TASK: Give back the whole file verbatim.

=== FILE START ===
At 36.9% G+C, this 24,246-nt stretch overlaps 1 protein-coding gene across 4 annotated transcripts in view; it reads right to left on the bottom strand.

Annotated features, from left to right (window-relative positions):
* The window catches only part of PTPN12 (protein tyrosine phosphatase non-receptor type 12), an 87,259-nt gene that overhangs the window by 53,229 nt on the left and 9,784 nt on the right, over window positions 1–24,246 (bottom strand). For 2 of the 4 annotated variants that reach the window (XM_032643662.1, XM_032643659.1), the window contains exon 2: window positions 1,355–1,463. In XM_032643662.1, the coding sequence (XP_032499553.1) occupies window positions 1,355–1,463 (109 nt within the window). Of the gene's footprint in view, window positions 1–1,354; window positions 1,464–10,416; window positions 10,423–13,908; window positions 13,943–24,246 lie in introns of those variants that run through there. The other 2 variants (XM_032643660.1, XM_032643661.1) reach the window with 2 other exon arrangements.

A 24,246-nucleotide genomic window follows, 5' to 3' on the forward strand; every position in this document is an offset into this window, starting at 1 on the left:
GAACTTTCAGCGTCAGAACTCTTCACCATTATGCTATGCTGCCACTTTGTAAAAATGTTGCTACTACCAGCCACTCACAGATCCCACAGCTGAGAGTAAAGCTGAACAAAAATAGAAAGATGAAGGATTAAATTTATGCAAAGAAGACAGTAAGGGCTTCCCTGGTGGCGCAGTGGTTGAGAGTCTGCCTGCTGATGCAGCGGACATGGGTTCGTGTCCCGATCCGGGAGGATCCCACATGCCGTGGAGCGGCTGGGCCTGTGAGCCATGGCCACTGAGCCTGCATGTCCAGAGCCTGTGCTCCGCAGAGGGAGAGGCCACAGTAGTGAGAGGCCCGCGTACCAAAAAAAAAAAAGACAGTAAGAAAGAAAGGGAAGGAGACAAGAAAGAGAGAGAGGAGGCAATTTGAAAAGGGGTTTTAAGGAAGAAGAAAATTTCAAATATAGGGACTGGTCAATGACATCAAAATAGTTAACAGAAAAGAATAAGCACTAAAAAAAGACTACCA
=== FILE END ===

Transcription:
At 36.9% G+C, this 24,246-nt stretch overlaps 1 protein-coding gene across 4 annotated transcripts in view; it reads right to left on the bottom strand.

Annotated features, from left to right (window-relative positions):
* The window catches only part of PTPN12 (protein tyrosine phosphatase non-receptor type 12), an 87,259-nt gene that overhangs the window by 53,229 nt on the left and 9,784 nt on the right, over window positions 1–24,246 (bottom strand). For 2 of the 4 annotated variants that reach the window (XM_032643662.1, XM_032643659.1), the window contains exon 2: window positions 1,355–1,463. In XM_032643662.1, the coding sequence (XP_032499553.1) occupies window positions 1,355–1,463 (109 nt within the window). Of the gene's footprint in view, window positions 1–1,354; window positions 1,464–10,416; window positions 10,423–13,908; window positions 13,943–24,246 lie in introns of those variants that run through there. The other 2 variants (XM_032643660.1, XM_032643661.1) reach the window with 2 other exon arrangements.

A 24,246-nucleotide genomic window follows, 5' to 3' on the forward strand; every position in this document is an offset into this window, starting at 1 on the left:
GAACTTTCAGCGTCAGAACTCTTCACCATTATGCTATGCTGCCACTTTGTAAAAATGTTGCTACTACCAGCCACTCACAGATCCCACAGCTGAGAGTAAAGCTGAACAAAAATAGAAAGATGAAGGATTAAATTTATGCAAAGAAGACAGTAAGGGCTTCCCTGGTGGCGCAGTGGTTGAGAGTCTGCCTGCTGATGCAGCGGACATGGGTTCGTGTCCCGATCCGGGAGGATCCCACATGCCGTGGAGCGGCTGGGCCTGTGAGCCATGGCCACTGAGCCTGCATGTCCAGAGCCTGTGCTCCGCAGAGGGAGAGGCCACAGTAGTGAGAGGCCCGCGTACCAAAAAAAAAAAAGACAGTAAGAAAGAAAGGGAAGGAGACAAGAAAGAGAGAGAGGAGGCAATTTGAAAAGGGGTTTTAAGGAAGAAGAAAATTTCAAATATAGGGACTGGTCAATGACATCAAAATAGTTAACAGAAAAGAATAAGCACTAAAAAAAGACTACCA